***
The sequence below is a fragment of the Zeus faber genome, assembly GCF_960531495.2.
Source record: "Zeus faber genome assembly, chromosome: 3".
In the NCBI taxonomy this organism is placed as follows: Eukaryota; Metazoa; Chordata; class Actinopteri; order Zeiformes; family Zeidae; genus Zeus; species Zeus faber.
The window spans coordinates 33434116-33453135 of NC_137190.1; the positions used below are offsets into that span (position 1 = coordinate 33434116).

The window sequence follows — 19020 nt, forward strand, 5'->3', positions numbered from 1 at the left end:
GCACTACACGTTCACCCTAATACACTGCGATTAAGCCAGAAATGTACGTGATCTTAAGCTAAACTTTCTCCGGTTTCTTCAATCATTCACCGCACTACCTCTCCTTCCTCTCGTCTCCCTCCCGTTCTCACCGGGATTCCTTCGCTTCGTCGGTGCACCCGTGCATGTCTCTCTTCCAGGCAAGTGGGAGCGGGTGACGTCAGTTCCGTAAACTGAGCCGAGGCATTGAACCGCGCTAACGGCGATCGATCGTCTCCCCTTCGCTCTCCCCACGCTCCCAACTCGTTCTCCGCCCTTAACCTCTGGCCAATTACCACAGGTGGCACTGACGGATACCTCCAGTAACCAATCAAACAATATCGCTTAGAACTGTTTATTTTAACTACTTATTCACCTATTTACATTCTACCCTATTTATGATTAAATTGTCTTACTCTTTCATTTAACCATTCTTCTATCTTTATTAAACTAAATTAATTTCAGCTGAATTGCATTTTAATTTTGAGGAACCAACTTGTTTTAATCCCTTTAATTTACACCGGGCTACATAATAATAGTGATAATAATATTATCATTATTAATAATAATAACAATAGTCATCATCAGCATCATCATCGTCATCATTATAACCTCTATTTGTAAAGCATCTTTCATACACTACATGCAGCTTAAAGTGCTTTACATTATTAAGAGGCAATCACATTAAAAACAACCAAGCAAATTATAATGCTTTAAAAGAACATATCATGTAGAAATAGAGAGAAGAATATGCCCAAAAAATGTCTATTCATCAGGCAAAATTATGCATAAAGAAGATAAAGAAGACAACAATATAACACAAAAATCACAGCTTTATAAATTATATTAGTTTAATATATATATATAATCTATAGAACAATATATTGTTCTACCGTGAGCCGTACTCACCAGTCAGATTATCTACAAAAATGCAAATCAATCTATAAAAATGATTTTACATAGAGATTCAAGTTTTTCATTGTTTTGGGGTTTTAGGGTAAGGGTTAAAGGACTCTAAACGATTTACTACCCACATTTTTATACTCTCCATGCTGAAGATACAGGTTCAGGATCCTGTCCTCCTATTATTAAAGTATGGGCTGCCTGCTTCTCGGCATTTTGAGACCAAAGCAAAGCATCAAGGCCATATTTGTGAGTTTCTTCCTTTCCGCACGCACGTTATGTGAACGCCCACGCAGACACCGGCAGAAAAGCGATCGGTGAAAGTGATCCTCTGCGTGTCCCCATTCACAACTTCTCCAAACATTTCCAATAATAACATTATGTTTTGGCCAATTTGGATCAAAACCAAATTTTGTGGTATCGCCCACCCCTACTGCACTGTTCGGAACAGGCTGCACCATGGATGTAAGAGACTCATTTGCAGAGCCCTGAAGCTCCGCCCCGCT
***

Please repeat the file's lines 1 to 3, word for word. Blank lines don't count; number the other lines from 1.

The sequence below is a fragment of the Zeus faber genome, assembly GCF_960531495.2.
Source record: "Zeus faber genome assembly, chromosome: 3".
In the NCBI taxonomy this organism is placed as follows: Eukaryota; Metazoa; Chordata; class Actinopteri; order Zeiformes; family Zeidae; genus Zeus; species Zeus faber.